The excavation of the Roman villa in Rutland, East Midlands, where the spectacular (and spectacularly bloody) Trojan War mosaic was discovered in 2020, has unearthed a new surprise: a large barn that was converted into residential quarters complete with a three-room bath facility.
The Trojan War mosaic is one of the most important mosaic finds ever made in England and the site was immediately granted protected status. The mosaic itself has been reburied for its protection, but University of Leicester Archaeological Services (ULAS) in partnership with Historic England returned to the site this year to expand the excavation and learn more about the villa that houses such a unique example of ancient art from the waning days of Roman rule in England. The information and artifacts gathered will be essential to understanding the full context of the mosaic and ensuring its long-term preservation.
This year the ULAS team used data from a geophysical survey to plan an excavation strategy that would reveal different sections of the villa. They dug a series of trenches down the length of the site, unearthing a huge aisled building approximately 100 feet long and 40 feet wide. Originally a timber barn, the building was rebuilt in stone in the 3rd or 4th century and terraced into the hillside, protecting it from the elements. Archaeologists have discovered evidence of agricultural and industrial production on the eastern end of the building. The western end was a residential space. It was converted to this purpose at some point in its history, the open barn partitioned to create multiple rooms on multiple floors.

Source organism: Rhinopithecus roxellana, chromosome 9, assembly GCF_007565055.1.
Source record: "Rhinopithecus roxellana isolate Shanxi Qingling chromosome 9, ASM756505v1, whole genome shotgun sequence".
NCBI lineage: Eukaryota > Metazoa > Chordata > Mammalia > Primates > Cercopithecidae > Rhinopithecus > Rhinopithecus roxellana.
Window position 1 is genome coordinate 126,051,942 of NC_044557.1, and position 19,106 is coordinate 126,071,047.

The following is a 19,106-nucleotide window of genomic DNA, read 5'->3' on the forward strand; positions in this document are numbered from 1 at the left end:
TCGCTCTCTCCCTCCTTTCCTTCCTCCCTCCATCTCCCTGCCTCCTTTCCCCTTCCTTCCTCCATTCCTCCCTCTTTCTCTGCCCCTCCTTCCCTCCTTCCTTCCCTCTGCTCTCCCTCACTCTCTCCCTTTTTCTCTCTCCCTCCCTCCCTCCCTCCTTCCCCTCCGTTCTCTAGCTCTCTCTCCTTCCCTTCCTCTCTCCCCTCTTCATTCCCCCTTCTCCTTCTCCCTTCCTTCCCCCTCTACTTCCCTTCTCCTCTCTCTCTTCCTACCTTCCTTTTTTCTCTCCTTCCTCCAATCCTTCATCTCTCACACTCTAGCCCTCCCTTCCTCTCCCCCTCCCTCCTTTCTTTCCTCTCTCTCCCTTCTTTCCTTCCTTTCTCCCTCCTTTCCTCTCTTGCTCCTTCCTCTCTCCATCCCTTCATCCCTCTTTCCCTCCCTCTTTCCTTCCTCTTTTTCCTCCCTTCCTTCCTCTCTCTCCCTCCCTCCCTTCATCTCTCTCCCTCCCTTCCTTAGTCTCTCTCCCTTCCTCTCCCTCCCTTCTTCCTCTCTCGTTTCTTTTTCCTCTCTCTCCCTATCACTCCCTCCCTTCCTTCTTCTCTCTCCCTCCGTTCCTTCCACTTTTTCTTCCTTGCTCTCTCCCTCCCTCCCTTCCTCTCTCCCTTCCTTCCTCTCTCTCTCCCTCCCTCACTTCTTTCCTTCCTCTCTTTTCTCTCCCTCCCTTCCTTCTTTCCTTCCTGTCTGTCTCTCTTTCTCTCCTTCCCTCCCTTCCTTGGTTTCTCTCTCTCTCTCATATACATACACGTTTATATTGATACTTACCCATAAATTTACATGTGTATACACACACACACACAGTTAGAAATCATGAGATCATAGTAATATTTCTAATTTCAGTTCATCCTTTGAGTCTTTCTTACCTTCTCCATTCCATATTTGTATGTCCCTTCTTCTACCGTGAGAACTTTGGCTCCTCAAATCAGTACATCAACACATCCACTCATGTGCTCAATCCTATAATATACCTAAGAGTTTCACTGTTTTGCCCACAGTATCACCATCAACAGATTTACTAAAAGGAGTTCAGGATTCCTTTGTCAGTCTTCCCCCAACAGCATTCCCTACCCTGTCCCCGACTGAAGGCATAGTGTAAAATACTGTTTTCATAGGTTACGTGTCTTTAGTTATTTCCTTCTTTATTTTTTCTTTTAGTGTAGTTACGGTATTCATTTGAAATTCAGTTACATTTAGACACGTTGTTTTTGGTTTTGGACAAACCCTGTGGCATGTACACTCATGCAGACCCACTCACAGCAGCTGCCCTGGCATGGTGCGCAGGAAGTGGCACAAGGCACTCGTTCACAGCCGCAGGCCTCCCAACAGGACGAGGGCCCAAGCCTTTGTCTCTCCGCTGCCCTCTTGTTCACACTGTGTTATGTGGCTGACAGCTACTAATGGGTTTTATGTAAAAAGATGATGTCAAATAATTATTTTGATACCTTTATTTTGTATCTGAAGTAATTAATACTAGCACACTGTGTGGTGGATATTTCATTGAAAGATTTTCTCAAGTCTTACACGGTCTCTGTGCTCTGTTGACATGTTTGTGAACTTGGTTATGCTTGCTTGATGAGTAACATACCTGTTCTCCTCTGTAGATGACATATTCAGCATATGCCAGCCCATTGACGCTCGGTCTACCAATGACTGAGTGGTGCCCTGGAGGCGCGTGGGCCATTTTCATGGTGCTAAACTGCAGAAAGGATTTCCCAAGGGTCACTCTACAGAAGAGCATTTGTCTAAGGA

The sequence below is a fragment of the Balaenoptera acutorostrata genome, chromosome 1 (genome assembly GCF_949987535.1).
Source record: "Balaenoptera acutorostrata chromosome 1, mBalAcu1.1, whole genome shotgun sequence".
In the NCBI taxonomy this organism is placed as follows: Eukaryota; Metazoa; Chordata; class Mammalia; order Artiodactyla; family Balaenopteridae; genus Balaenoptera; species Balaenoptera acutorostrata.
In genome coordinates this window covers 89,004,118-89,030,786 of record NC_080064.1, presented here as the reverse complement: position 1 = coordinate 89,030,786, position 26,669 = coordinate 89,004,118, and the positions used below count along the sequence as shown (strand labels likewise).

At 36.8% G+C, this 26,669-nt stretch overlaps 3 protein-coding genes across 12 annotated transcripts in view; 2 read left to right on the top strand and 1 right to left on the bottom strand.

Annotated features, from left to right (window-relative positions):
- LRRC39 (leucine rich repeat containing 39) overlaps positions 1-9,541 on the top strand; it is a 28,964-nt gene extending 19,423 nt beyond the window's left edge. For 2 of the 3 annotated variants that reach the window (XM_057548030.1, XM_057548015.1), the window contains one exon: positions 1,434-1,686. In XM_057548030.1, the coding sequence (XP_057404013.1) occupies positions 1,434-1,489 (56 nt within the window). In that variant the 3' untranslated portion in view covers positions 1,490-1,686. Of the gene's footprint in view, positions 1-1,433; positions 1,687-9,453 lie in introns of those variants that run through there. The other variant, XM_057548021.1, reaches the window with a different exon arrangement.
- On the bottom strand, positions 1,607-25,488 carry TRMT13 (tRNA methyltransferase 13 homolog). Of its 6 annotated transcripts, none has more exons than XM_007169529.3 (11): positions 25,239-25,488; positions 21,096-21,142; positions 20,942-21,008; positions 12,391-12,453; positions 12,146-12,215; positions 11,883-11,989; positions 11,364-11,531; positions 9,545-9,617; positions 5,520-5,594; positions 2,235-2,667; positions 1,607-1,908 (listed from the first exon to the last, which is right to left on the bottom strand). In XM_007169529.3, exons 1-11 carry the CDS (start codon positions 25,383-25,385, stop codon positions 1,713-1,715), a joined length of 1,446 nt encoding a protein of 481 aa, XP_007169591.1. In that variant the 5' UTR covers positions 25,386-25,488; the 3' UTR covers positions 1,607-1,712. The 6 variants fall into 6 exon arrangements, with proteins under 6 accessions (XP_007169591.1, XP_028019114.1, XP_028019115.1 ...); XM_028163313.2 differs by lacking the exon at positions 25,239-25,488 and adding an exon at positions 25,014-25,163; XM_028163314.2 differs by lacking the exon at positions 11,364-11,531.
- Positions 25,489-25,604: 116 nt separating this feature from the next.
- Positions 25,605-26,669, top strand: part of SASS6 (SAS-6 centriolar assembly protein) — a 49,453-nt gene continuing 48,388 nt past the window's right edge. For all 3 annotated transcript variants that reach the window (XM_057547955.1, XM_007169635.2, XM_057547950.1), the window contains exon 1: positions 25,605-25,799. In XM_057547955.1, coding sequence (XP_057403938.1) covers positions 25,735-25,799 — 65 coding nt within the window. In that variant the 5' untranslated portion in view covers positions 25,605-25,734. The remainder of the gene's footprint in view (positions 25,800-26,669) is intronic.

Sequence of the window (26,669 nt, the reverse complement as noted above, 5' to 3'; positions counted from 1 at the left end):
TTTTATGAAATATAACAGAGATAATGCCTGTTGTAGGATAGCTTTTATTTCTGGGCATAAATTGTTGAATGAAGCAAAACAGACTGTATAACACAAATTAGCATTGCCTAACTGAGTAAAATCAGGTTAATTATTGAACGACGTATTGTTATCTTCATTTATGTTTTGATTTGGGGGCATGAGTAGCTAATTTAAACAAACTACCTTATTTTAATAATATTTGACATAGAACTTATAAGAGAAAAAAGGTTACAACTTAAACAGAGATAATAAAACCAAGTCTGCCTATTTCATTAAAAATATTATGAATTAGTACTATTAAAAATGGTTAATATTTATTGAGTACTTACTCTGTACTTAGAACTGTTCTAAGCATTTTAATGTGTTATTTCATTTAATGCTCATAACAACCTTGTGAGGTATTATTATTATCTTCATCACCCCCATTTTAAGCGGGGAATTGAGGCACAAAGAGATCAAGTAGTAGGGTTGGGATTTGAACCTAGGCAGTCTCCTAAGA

On the southern side of the building is a remarkable bath complex with caldarium (steam room), tepidarium (warm room) and frigidarium (cold pool). The tile stacks of the hypocaust underfloor heating are still present, and are also in situ at the base of the walls, meaning that this complex didn’t just have heated floor and pools, but heated walls too. There’s even the base of a water tank attached to the exterior walls, likely a rainwater catchment system collected from the roof of the building.
This year’s excavation also returned to the triclinium, the dining room where the Trojan War mosaic was found in the main building of the villa. The team was able to discover the cause of a slump of the floor on the long side of the room: an old boundary ditch. The villa was built over it and subsidence of the soil caused the floor to sink. Pottery found inside the ditch dates it to the 2nd century, an indication of the age of the site. The excavation revealed that the main building was also a conversion. It too began as an aisled building that was later added to in stages. The triclinium was one of those additions.
The dining room had been built as an extension to the main villa, suggesting that the owners wanted a special area for feasting as they gazed over the Iliad mosaic.
The new excavations also revealed additional mosaics in the corridors leading to the dining room, including one with a kaleidoscopic geometric design.
John Thomas, the deputy director of the University of Leicester archaeological service, said: “It’s difficult to overstate the significance of this Roman villa complex to our understanding of life in late Roman Britain. While previous excavations of individual buildings, or smaller-scale villas, have given us a snapshot, this discovery in Rutland is much more complete and provides a clearer picture of the whole complex.